'Crazy' and 'Hysterical' Women: The History of Women's Mental Health
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For many years, psychology, like medicine and other health sciences, justified gender roles and negligent practices against the female sex. These ranged from an underestimation of emotional symptoms, overmedication in psychiatry, paternalistic treatment by professionals, negligent practices, and medical violence in women’s mental health treatments.
Like many other fields, the history of women’s mental health includes some horrifying stories. Knowing about these past practices is the only safe way of not repeating the same mistakes and limiting the unwanted consequences of those already made.
The men were intellectuals, the women were ‘crazy’
In the 70s, thanks to the first feminist waves and works such as Madness and Civilization, by Michel Foucault, the role of women in the sciences began to be questioned. Voices began to emerge that reflected the invisibility of research work carried out by women, both as authors and patients. They commented on how androcentrism was influencing the concept and psychological treatment of women.
The sexual dimorphism between men and women didn’t explain but was used to justify the asymmetric social organization and discrimination against women. However, scientists began to question the idea of the existence of a woman biologically willing to suffer from certain mental health problems.
Sadly, these groundbreaking early researchers had to pay a heavy price for challenging the norm. For instance, women who moved into the scientific field or parliament, as did the first suffragettes, were extremely controversial. In fact, these women who broke out of their domestic and caring roles were branded as crazy.
Women and psychiatry: a horror story
Medical experts used the argument of sexual dimorphism to justify the many abusive and even inhumane practices in the psychiatric and psychological treatment of women. They described the Victorian woman as prone to dizziness, weakness, and irritability, with a tendency to cause trouble.
This vision of them as weak beings who were prone to mental health problems gained followers from the fields of phrenology, behaviorism, and psychoanalysis. Far from questioning this argument, these professionals began to carry out practices with regard to the female reproductive system and nervous system.
Phrenology, psychoanalysis, and inhumane practices
With the rise of phrenology in the 19th century, dualist gender metaphors were reinforced. Consequently, the female stereotype was based on affection, sensitivity, sweetness, and self-sacrifice. On the other hand, the masculine role revolved around logic and intellectual capacity. Therefore, it justified that women who wanted admittance to any non-domestic environment were on the verge of madness.
Other pioneers of psychology, such as Freud and Watson, viewed women as mentally inferior people. They relegated them to the domestic sphere. Moreover, various mental health treatises linked the female reproductive system with the nervous system and mental health problems.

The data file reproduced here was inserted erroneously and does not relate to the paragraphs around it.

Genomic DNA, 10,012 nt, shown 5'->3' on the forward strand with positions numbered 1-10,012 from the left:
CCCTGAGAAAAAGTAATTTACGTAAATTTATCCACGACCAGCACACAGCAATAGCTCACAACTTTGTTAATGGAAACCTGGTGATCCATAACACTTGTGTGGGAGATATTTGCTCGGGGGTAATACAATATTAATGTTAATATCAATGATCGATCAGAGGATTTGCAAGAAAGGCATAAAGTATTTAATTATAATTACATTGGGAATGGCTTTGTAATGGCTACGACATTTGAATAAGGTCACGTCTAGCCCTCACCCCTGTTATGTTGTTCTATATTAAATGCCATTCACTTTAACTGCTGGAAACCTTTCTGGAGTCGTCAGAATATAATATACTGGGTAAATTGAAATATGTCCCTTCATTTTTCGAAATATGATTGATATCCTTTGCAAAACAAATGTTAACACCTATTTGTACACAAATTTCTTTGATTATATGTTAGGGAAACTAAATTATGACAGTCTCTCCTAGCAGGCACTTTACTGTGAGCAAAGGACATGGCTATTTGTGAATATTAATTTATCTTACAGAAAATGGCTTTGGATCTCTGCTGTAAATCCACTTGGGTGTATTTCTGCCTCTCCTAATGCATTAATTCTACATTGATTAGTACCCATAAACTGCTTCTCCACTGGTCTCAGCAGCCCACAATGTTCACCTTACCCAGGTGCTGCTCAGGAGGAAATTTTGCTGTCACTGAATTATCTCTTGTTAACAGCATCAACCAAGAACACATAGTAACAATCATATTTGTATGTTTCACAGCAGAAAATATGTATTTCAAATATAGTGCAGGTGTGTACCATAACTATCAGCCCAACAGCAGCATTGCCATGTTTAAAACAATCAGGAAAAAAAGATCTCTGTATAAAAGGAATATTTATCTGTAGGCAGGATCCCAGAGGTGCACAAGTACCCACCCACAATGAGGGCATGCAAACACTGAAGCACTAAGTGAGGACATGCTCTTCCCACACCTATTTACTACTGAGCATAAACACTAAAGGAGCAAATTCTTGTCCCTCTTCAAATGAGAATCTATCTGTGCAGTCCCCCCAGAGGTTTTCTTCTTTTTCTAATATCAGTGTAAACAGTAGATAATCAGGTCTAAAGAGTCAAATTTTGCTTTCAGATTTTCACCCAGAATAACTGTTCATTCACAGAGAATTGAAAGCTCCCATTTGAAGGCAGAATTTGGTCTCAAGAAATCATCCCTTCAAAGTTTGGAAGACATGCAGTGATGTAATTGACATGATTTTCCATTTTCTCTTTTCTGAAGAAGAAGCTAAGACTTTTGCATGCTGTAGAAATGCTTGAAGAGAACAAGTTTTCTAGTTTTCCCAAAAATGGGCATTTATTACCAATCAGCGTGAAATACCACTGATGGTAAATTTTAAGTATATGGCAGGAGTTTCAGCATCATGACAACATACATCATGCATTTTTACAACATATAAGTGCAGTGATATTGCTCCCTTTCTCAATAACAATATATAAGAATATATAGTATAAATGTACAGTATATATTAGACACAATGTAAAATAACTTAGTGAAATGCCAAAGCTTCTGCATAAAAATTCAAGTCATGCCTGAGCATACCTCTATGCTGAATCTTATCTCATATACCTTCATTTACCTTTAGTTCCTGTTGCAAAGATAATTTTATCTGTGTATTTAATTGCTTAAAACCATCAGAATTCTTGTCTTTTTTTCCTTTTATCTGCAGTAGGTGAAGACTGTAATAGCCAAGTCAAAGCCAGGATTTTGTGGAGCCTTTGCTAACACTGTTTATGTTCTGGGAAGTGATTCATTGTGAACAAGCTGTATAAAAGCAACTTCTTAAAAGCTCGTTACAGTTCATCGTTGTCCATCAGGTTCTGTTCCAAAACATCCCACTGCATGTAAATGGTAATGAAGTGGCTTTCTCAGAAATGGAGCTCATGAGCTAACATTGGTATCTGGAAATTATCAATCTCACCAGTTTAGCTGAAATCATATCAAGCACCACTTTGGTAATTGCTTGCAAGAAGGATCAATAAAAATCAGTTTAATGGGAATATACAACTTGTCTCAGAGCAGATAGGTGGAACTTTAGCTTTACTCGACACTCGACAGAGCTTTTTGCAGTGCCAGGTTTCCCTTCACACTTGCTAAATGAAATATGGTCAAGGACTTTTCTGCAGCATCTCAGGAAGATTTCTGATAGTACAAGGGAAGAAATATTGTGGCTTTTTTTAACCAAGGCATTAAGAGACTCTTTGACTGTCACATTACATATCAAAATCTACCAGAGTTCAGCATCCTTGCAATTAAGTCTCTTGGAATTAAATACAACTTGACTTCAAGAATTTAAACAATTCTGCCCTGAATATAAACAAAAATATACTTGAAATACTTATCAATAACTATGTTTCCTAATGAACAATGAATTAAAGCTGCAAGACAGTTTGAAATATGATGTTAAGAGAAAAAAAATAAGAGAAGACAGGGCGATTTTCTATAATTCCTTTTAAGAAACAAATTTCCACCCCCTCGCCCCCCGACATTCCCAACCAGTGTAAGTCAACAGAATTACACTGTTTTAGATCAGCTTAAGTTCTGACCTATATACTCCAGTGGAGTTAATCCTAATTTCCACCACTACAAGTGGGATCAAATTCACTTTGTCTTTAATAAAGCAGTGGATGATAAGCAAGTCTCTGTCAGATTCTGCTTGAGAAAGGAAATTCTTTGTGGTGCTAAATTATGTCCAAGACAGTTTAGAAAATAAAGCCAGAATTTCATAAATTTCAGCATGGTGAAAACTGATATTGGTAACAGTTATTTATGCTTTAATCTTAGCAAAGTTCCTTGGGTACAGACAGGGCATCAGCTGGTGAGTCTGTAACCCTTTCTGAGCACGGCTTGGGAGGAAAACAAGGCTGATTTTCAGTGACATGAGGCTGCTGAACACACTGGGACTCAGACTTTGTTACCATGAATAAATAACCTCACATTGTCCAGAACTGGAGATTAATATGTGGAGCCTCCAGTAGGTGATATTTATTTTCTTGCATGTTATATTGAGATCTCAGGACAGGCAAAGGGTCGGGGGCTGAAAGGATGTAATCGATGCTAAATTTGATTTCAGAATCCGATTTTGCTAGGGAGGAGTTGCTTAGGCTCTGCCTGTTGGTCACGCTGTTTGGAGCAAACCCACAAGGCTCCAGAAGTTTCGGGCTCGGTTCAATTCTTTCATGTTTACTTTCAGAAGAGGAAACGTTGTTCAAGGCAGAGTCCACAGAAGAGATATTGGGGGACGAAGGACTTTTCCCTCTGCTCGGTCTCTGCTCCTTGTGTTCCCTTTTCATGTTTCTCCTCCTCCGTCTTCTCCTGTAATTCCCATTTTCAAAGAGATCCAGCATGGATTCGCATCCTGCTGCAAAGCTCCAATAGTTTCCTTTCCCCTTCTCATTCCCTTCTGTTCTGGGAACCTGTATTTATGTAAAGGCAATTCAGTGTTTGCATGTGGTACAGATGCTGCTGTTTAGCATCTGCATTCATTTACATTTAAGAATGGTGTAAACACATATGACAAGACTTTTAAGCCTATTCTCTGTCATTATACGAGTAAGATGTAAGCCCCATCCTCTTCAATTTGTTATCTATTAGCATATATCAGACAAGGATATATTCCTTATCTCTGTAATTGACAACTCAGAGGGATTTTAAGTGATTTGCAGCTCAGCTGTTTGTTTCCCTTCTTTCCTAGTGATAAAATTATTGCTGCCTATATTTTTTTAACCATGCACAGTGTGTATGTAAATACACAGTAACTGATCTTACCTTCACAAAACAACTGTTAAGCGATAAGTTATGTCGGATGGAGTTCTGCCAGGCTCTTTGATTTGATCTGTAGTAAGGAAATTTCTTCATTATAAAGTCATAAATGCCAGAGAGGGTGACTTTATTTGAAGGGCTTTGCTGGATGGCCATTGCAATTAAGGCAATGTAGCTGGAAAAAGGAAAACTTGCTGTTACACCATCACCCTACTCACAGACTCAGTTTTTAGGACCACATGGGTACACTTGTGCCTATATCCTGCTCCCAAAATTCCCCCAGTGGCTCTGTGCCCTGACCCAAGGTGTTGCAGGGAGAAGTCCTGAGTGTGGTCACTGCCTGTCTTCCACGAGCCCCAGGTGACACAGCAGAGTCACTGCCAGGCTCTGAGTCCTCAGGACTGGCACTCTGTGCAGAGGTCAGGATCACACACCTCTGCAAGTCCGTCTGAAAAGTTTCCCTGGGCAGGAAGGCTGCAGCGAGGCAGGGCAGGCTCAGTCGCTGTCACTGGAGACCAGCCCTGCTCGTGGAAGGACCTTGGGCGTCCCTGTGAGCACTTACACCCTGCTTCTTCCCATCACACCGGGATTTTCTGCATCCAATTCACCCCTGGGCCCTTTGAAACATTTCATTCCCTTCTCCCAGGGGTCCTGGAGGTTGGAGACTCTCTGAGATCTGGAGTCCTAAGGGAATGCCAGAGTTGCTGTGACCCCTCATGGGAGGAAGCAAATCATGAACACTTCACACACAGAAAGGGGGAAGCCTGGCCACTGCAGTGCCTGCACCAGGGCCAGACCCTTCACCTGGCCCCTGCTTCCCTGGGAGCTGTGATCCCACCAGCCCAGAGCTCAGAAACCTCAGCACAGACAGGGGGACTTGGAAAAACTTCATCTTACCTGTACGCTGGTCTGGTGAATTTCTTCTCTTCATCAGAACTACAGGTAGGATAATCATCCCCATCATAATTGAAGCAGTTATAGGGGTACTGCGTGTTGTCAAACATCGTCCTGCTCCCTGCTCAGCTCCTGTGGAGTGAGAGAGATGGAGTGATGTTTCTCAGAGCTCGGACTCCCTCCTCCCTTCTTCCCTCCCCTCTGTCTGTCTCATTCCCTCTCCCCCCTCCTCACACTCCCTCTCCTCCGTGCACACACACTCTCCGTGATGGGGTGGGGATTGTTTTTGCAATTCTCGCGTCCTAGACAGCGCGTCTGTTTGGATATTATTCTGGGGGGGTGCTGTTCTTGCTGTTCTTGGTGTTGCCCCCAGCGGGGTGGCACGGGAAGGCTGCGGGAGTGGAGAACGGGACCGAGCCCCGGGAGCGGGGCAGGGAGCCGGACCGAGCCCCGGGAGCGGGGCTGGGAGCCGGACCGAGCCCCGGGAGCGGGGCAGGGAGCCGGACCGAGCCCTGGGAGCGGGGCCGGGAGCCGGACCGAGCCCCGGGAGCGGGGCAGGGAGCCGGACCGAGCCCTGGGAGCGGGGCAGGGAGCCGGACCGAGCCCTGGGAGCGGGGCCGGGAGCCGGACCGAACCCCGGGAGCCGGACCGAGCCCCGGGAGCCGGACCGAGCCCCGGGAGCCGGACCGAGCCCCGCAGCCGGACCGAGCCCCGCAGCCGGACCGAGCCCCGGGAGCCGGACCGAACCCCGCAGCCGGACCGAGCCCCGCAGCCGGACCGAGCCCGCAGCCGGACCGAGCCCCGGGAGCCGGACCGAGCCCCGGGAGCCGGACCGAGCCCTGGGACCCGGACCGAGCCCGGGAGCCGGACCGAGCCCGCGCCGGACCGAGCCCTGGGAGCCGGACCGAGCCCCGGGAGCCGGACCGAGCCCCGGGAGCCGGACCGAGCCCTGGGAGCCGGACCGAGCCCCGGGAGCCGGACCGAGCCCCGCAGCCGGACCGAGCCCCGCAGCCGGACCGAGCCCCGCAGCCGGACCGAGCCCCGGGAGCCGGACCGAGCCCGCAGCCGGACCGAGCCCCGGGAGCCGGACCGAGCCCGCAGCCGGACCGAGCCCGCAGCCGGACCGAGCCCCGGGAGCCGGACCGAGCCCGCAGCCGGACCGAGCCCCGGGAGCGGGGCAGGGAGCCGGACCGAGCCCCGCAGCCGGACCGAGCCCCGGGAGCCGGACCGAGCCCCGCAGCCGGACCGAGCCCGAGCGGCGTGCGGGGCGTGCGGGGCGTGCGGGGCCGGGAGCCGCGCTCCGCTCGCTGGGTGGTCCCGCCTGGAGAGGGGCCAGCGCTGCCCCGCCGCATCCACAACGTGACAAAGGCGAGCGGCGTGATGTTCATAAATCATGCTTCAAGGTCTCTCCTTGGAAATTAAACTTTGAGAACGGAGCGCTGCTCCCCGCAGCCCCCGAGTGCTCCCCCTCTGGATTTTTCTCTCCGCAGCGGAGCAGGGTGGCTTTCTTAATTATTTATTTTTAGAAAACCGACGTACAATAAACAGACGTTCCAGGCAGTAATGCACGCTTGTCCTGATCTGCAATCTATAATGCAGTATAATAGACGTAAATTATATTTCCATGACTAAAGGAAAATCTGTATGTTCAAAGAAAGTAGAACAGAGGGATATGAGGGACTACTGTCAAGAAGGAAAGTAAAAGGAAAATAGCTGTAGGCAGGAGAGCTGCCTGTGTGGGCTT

The so-called ‘wandering womb’ theory from the Ancient Greeks justified that women suffered mental health problems due to their sexual repression. Based on this argument, many psychological treatments focused on the prescription of marital intercourse, genital massages performed by psychiatrists, and the removal of sexual organs.
Hysteria and deviating from the norm
Most of the psychologized cases were of women, like Anna O or Dora, who took the step to talk about hysteria. They were young women, who were seen as dissatisfied and prone to creating problems. This is why women who exercised prototypically masculine roles were ‘pathologized’.
The masculine stereotype was based on rebellion, strength, and independence. Women, particularly those revolutionary suffragettes and pioneering researchers, were branded as hysterical for abandoning their emotional and submissive role.
These abusive concepts and practices may seem far removed from reality today. However, it wasn’t until 1952 that the American Psychiatric Association declared hysteria to be an obsolete term.
New horizons: psychology with a gender perspective
Women have long been invisible in studies on mental health. In effect, they were transformed into passive research objects. Sandra Harding describes this in her book, Science and Feminism. Even today, recent investigations have continued to exclude women in clinical trials of psychotropic drugs.
At present, the assumption of gender roles persists. This means that imbalances also persist, especially when it comes to assuming responsibilities related to household chores. Indeed, women continue to suffer the weight of being seen as carers within the family. This creates a dissonance and, by extension, a feeling of lack of adaptation when it comes to their desire for independence in various areas.
These directives, together with the alarming data on gender violence, endangers the mental health of many women. Such conceptions don’t biologically explain vulnerability. In fact, they justify the threats to women’s mental health.
Today, psychology is proposing increasingly more gender perspectives. Undeniably, we require sustained changes in knowledge when it comes to concepts and procedures of evaluation, intervention, and monitoring of mental health. In fact, we’re all responsible for ending the history of terror in mental health against women, wherever it may occur.It might interest you...